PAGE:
Providence

House passes ‘Kristen's Law' bill to hold drug dealers accountable for overdoses

 

PROVIDENCE, R.I. (WPRI) — After a heated floor debate lasting two hours, House lawmakers passed a bill that would allow for the prosecution of drug dealers in the deaths of their clients who overdose. The crime would carry a sentence of up to life  in prison.

Representatives amended the bill on the floor before passage, clarifying that people who “share” drugs, as opposed to sell them, would not be charged with the new drug-induced homicide crime. The vote on the final bill was 55 to 14.

Several passionate representatives urged their colleagues to defeat the bill, which was sponsored by Democratic House Speaker Nicholas Mattiello. 

“This will save no lives, it will ruin them,” said Rep. Moira Walsh, D-Providence, who said her brother Thomas is a heroin addict. “This is the second bill offered by the Attorney General, whose solution to this crisis seems to be to incarcerate all of those affected by it.”

Walsh ended her speech with a message to her brother: “No matter what the final vote tally is, I love you and you are not a murderer.”

Rep. Jim McLaughlin, D-Cumberland, also brought a personal story to the floor—but to argue the opposite point. He described the death of his brother.

“His own friends left him for dead, he had overdosed,” McLaughlin said. “One less drug dealer that’s off the street might save one person.”

Supporters of the bill and the Attorney General insist its aim is to go after the drug dealers and traffickers who are knowingly providing deadly doses of drugs like fentanyl to Rhode Islanders. But members of the medical and recovery communities have fought hard against it, worried it will scoop up addicts and low-level drug dealers who sell to feed their own habit, and need treatment instead of prison.

“This is revenge bill,” said Haley McKee, a former drug user in long-term recovery who has been actively involved in the opposition to the bill. “It’s set out to find somebody to be culpable. It’s not forward-thinking.”

The bill is named for Kristen Coutu, a 29-year-old woman who died in Cranston in 2014 after taking a fatal dose of fentanyl that she thought was heroin. 

“Drug traffickers should not get a free pass for killing people,” Kilmartin said in a statement after the vote. 

Coutu’s drug dealer did not get a free pass; Aaron Andrade was charged with murder, ultimately pleaded guilty to 2nd-degree murder and is currently serving a 20 year prison sentence. But Amy Kempe, a spokesperson for Kilmartin, says prosecutors believe there is a grey area in the state’s current homicide statutes that could allow for a challenge when the law is used to prosecute drug dealers.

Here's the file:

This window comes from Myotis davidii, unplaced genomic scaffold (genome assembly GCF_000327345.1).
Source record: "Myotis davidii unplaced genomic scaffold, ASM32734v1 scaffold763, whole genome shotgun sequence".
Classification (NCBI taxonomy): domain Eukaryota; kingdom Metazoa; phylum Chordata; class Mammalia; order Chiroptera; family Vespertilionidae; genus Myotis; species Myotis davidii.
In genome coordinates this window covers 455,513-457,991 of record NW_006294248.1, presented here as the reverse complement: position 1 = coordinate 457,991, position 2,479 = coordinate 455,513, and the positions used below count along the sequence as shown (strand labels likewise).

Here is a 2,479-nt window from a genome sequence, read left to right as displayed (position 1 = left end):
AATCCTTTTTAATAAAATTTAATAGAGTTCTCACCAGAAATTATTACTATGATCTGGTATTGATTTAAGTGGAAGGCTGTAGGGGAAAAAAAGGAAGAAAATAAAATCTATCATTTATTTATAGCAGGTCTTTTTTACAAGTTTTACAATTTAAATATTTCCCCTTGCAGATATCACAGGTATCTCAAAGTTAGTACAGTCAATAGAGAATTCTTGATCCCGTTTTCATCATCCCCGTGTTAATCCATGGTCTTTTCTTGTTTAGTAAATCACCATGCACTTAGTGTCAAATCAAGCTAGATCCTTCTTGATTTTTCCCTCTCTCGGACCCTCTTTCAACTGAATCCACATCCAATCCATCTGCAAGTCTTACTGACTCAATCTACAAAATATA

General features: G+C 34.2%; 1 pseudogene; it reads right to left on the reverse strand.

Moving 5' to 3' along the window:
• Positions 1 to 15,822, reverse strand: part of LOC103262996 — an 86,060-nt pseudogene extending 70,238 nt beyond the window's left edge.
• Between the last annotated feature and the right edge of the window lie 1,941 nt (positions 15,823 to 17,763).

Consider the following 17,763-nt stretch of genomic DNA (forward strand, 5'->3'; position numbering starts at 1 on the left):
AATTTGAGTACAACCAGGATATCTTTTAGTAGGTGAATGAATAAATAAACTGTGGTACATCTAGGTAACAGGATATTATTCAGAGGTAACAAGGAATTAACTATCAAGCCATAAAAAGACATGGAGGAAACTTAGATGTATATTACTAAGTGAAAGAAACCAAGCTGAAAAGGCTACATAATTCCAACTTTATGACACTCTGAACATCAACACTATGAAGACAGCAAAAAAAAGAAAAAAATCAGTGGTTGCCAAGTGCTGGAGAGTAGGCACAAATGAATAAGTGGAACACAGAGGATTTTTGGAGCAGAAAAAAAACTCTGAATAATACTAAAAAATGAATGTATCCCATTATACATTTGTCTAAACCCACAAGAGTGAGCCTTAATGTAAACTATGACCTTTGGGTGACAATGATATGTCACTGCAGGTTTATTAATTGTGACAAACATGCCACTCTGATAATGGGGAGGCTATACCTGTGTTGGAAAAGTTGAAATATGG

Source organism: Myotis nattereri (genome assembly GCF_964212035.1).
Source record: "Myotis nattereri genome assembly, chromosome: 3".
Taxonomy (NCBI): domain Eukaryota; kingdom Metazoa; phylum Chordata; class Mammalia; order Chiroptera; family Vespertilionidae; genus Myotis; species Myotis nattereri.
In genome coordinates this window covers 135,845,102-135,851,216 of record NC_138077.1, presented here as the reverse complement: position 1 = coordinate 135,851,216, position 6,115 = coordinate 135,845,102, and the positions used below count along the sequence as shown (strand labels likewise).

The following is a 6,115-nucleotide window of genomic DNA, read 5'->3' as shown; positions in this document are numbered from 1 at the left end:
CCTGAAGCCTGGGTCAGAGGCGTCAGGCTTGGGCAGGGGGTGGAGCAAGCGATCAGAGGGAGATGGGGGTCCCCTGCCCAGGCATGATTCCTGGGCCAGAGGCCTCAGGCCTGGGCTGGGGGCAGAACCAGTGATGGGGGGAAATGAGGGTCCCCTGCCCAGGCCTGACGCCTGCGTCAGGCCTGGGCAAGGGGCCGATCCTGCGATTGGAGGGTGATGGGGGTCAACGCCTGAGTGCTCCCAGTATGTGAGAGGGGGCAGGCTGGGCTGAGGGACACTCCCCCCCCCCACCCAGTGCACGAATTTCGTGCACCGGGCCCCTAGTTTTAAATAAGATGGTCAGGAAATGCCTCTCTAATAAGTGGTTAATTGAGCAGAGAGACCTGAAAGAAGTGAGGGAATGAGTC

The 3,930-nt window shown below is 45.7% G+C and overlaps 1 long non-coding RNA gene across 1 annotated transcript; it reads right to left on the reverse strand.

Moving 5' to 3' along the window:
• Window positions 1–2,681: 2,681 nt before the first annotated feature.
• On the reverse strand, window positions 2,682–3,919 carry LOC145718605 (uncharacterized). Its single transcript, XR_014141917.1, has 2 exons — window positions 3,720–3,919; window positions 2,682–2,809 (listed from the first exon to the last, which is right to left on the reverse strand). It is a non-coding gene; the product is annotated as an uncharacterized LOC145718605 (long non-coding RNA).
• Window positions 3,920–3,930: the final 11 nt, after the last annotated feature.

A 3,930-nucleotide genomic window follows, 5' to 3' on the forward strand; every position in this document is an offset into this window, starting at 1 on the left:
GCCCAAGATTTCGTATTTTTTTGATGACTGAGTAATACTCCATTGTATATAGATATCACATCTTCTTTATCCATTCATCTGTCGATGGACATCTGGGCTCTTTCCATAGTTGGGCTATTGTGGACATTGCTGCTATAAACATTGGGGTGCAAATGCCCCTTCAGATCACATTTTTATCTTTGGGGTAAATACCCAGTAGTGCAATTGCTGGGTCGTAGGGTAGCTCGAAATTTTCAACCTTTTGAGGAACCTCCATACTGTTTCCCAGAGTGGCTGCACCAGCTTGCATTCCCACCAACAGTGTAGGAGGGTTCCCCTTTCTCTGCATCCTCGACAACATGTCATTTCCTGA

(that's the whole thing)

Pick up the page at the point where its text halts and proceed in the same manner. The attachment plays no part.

Kristen’s Law would fix that loophole, Kempe said.

The bill has been amended multiple times over the course of the legislative session; the Senate added a Good Samaritan clause to protect dealers from prosecution under the law if they seek medical treatment for a person overdosing.

Nevertheless, several lawmakers said they were worried the mere existence of the law could have a chilling effect on people who could flee the scene of an overdose instead of seeking help, for fear of being prosecuted. 

“My fear is we’re going to kill more people with this bill,” said Rep. Michael Chippendale, R-Foster.

Representatives declined to pass two amendments proposed on the floor: one that would exempt drug addicts from prosecution under the bill, and another that would require “intent to harm” from the drug dealer in order to be charged with the new crime.

State law already allows for a drug-induced homicide charge if the victim is a minor. Kempe said it has been used one time in the case of a child victim. Kristen’s Law would extend the crime to adult victims.

Because of the amendment passed Thursday, the bill is slightly different than the version that passed the Senate earlier this month. The revised legislation will need to go back to the Senate for passage before going to the governor’s desk.

Protect Families First, a group that has been fighting against the bill, along with the Rhode Island ACLU issued statements after the House vote urging Governor Raimondo to veto it.

Raimondo’s press secretary Josh Block said she plans to sign it.


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